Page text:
Damascus , Syria 24 November 1899 – 20 April 1968, Rome,Italy
Nobody can doubt that Queen Soraya was the most eminent woman of Afghan and Oriental history. It's worth remarking that she is the only woman to appear in the list of rulers of Afghanistan.
Born in Damascus, Syria on the 24th November 1899. She was educated by her father Sardar-i Ala Mahmud Tarzi. Her mother was Asma Rasmiya, daughter of Saleh Muhammad, a Syrian businesman who also was the muezzin of the Omayyad mosque in Damascus. Rasmiya Khanum was an intellectual woman and wanted her children to be brought up that way.
After they return to Afghanistan, (Mahmud beg was invited to Afghanistan by Amir Habibullah Khan) they were often received invitations from the Court, where Soraya met Prince Aman Ullah, son of the Amir Habibullah Khan. They struck an affinity. The prince who was a sympathiser of Mahmud Tarzi's liberal ideas,he and Soraya were married in 1913. When Aman Ullah married Soraya, he followed Tarzi into monogamy as into so many attitudes and Soraya was Aman Ullah's only wife!
When the prince became Amir in 1919 and subsequently King in 1926, the Queen had an important role in the evolution of the Country, always close to her husband. He wanted her to take part in all national events. He was saying;” I am your king, but the minister of Education is my wife your Queen...”
Queen Soraya was the first moslem/muslim sovereign who appeared in public together with her husband. She participated with him in the hunting parties, riding on horse back. She was present at Military Parades with the king and Queen mother “Ulya Hazrat”.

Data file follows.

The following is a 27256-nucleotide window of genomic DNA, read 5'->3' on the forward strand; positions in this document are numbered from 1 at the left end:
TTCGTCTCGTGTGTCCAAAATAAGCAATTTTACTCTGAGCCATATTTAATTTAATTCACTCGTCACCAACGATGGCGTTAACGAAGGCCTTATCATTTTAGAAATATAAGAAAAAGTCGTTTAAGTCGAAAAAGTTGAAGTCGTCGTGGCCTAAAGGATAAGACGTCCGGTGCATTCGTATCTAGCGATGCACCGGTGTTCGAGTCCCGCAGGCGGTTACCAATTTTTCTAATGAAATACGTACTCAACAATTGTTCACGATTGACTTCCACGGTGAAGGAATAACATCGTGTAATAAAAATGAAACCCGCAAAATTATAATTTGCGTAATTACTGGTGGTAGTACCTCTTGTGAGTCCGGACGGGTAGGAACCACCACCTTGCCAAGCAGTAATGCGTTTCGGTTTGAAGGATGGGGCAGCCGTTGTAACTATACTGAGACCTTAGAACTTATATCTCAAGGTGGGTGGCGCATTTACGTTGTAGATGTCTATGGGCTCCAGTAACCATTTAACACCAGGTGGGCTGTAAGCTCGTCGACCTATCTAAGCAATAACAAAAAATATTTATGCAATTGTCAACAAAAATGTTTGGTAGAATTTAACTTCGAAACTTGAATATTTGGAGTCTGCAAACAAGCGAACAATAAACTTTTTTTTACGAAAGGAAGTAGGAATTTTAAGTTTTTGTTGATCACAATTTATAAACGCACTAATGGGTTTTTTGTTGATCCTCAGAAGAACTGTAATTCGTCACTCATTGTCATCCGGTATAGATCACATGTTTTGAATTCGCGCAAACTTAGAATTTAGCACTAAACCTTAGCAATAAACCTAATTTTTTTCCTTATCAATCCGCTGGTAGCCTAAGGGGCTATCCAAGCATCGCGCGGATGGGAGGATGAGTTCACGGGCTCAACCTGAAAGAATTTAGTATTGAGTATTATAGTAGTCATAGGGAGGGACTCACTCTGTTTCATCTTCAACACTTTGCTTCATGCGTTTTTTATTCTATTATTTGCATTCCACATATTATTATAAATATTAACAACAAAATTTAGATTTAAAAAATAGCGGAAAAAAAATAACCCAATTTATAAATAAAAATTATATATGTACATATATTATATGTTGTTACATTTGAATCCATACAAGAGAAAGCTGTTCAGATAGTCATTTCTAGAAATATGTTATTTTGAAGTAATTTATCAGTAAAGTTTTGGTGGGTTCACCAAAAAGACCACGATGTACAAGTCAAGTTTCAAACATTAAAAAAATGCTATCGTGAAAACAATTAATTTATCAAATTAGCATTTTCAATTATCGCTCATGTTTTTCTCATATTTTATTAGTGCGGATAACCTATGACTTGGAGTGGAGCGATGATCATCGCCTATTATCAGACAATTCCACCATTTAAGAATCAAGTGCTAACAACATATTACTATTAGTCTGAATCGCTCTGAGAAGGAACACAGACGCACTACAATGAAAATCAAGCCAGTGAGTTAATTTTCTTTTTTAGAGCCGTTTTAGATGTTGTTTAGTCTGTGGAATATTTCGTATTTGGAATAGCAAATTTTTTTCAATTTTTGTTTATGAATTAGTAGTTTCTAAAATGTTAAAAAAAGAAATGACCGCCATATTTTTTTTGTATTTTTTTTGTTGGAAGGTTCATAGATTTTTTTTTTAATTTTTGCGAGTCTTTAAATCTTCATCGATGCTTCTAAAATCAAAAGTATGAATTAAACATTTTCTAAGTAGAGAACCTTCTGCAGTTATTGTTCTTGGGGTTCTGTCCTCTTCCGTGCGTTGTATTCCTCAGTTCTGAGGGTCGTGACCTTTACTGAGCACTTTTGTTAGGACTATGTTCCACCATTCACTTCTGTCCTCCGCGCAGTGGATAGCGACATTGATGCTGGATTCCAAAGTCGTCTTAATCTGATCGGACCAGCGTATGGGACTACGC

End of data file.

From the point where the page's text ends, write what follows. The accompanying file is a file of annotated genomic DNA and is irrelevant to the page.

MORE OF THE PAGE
During the war of Independence, she visited the tents of wounded soldiers, talked to them, offerred them presents.
She accompanied the king even in some rebellious provinces of the country which was a very dangerous thing to do at that time !
Being a convinced femininst, like her mother, they were both very important figures of Afghan women's emancipation during her reign.
In a speech in 1920, at a women's reunion, she mentioned the great progress of women in all the world, comparing them to those of Afghanistan. "You, Afghan women, you represent fifty percent of the population of this country but you receive very little consideration in your country. You must emancipate yourselves, learn to write and read, take part in the events of our beloved country, under the quidance of your king."
In 1921, with the help of her mother Resmiya khanum and Princess Kubra, sister of the King, the Queen created an association for the protection of the women .“Anjuman-i Himaya-i Niswan.”
At the same time a weekly magazine “Ershad-un Niswan” (the guide for women) was published by her mother Rasmiya Tarzi. Ershad-un Niswan, which was the first magazine for women, concerning women's rights, nutrition, children's care etc...
A school for young girls “Masturat” was opened in 1921. It was situated in a charming pavillion within the royal palace compounds of “Gulestan Sarai” (flower's palace). The Queen was the president and the inspector; “Mufattisa” . Her mother was the director “mudira” and the Queen's eldest sister Princess Khayria, assistant director : Naib-e Mudira.